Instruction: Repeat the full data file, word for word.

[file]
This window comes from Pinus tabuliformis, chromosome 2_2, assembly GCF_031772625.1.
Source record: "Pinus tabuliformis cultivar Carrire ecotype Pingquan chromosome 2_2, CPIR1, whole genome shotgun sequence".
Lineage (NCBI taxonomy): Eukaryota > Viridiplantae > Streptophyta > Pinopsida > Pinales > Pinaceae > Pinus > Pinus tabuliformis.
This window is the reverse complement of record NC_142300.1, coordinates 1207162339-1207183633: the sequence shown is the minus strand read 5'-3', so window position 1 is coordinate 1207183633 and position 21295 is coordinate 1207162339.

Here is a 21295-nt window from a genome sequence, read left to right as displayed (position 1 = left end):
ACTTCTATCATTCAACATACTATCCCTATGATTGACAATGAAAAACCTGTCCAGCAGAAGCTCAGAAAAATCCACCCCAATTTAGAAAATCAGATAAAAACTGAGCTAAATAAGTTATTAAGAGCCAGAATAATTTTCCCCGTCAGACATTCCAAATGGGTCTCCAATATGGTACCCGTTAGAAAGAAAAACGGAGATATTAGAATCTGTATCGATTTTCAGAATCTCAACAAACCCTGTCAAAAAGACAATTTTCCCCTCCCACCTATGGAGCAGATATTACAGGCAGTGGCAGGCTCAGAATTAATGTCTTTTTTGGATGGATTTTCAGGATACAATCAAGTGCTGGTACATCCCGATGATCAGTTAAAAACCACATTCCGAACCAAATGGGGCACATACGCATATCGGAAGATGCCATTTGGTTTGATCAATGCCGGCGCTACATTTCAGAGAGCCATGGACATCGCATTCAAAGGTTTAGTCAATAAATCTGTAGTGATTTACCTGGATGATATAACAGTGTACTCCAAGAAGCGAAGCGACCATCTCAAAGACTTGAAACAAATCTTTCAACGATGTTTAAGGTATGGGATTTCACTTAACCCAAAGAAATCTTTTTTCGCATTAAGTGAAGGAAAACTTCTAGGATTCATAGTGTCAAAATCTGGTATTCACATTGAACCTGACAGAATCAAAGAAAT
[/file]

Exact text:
This window comes from Pinus tabuliformis, chromosome 2_2, assembly GCF_031772625.1.
Source record: "Pinus tabuliformis cultivar Carrire ecotype Pingquan chromosome 2_2, CPIR1, whole genome shotgun sequence".
Lineage (NCBI taxonomy): Eukaryota > Viridiplantae > Streptophyta > Pinopsida > Pinales > Pinaceae > Pinus > Pinus tabuliformis.
This window is the reverse complement of record NC_142300.1, coordinates 1207162339-1207183633: the sequence shown is the minus strand read 5'-3', so window position 1 is coordinate 1207183633 and position 21295 is coordinate 1207162339.

Here is a 21295-nt window from a genome sequence, read left to right as displayed (position 1 = left end):
ACTTCTATCATTCAACATACTATCCCTATGATTGACAATGAAAAACCTGTCCAGCAGAAGCTCAGAAAAATCCACCCCAATTTAGAAAATCAGATAAAAACTGAGCTAAATAAGTTATTAAGAGCCAGAATAATTTTCCCCGTCAGACATTCCAAATGGGTCTCCAATATGGTACCCGTTAGAAAGAAAAACGGAGATATTAGAATCTGTATCGATTTTCAGAATCTCAACAAACCCTGTCAAAAAGACAATTTTCCCCTCCCACCTATGGAGCAGATATTACAGGCAGTGGCAGGCTCAGAATTAATGTCTTTTTTGGATGGATTTTCAGGATACAATCAAGTGCTGGTACATCCCGATGATCAGTTAAAAACCACATTCCGAACCAAATGGGGCACATACGCATATCGGAAGATGCCATTTGGTTTGATCAATGCCGGCGCTACATTTCAGAGAGCCATGGACATCGCATTCAAAGGTTTAGTCAATAAATCTGTAGTGATTTACCTGGATGATATAACAGTGTACTCCAAGAAGCGAAGCGACCATCTCAAAGACTTGAAACAAATCTTTCAACGATGTTTAAGGTATGGGATTTCACTTAACCCAAAGAAATCTTTTTTCGCATTAAGTGAAGGAAAACTTCTAGGATTCATAGTGTCAAAATCTGGTATTCACATTGAACCTGACAGAATCAAAGAAAT